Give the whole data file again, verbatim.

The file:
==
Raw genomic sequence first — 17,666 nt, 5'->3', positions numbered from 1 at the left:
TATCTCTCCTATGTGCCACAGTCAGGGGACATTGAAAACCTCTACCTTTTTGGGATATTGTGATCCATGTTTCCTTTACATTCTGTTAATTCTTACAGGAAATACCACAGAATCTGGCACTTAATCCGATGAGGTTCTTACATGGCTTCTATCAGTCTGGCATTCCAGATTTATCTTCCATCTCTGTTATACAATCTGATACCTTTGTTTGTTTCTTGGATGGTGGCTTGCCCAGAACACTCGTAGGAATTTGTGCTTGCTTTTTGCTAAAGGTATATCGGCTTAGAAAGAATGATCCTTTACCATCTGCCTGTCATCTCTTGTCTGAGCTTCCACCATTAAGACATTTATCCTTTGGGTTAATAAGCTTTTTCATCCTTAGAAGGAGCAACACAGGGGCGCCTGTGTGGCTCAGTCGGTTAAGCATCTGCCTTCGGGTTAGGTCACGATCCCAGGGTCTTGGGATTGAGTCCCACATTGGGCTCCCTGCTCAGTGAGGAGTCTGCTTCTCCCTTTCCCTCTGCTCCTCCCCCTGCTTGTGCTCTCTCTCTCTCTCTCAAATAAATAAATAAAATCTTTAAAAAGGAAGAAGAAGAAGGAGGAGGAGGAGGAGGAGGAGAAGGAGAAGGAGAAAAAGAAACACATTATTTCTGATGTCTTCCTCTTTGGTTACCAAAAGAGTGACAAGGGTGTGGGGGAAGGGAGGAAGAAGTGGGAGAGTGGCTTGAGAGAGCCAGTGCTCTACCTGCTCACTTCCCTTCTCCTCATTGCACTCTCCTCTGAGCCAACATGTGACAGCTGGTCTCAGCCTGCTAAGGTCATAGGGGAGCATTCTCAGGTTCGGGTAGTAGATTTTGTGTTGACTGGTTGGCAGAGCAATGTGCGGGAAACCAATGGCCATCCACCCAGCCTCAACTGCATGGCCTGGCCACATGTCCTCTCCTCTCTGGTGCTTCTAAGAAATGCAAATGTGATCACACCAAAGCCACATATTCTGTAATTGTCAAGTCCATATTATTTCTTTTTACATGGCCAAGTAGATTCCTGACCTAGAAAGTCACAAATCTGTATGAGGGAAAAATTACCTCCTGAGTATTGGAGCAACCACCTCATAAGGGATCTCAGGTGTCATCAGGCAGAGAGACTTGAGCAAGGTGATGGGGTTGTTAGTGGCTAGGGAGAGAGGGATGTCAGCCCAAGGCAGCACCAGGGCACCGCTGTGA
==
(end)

Raw genomic sequence first — 17,666 nt, 5'->3', positions numbered from 1 at the left:
TATCTCTCCTATGTGCCACAGTCAGGGGACATTGAAAACCTCTACCTTTTTGGGATATTGTGATCCATGTTTCCTTTACATTCTGTTAATTCTTACAGGAAATACCACAGAATCTGGCACTTAATCCGATGAGGTTCTTACATGGCTTCTATCAGTCTGGCATTCCAGATTTATCTTCCATCTCTGTTATACAATCTGATACCTTTGTTTGTTTCTTGGATGGTGGCTTGCCCAGAACACTCGTAGGAATTTGTGCTTGCTTTTTGCTAAAGGTATATCGGCTTAGAAAGAATGATCCTTTACCATCTGCCTGTCATCTCTTGTCTGAGCTTCCACCATTAAGACATTTATCCTTTGGGTTAATAAGCTTTTTCATCCTTAGAAGGAGCAACACAGGGGCGCCTGTGTGGCTCAGTCGGTTAAGCATCTGCCTTCGGGTTAGGTCACGATCCCAGGGTCTTGGGATTGAGTCCCACATTGGGCTCCCTGCTCAGTGAGGAGTCTGCTTCTCCCTTTCCCTCTGCTCCTCCCCCTGCTTGTGCTCTCTCTCTCTCTCTCAAATAAATAAATAAAATCTTTAAAAAGGAAGAAGAAGAAGGAGGAGGAGGAGGAGGAGGAGAAGGAGAAGGAGAAAAAGAAACACATTATTTCTGATGTCTTCCTCTTTGGTTACCAAAAGAGTGACAAGGGTGTGGGGGAAGGGAGGAAGAAGTGGGAGAGTGGCTTGAGAGAGCCAGTGCTCTACCTGCTCACTTCCCTTCTCCTCATTGCACTCTCCTCTGAGCCAACATGTGACAGCTGGTCTCAGCCTGCTAAGGTCATAGGGGAGCATTCTCAGGTTCGGGTAGTAGATTTTGTGTTGACTGGTTGGCAGAGCAATGTGCGGGAAACCAATGGCCATCCACCCAGCCTCAACTGCATGGCCTGGCCACATGTCCTCTCCTCTCTGGTGCTTCTAAGAAATGCAAATGTGATCACACCAAAGCCACATATTCTGTAATTGTCAAGTCCATATTATTTCTTTTTACATGGCCAAGTAGATTCCTGACCTAGAAAGTCACAAATCTGTATGAGGGAAAAATTACCTCCTGAGTATTGGAGCAACCACCTCATAAGGGATCTCAGGTGTCATCAGGCAGAGAGACTTGAGCAAGGTGATGGGGTTGTTAGTGGCTAGGGAGAGAGGGATGTCAGCCCAAGGCAGCACCAGGGCACCGCTGTGA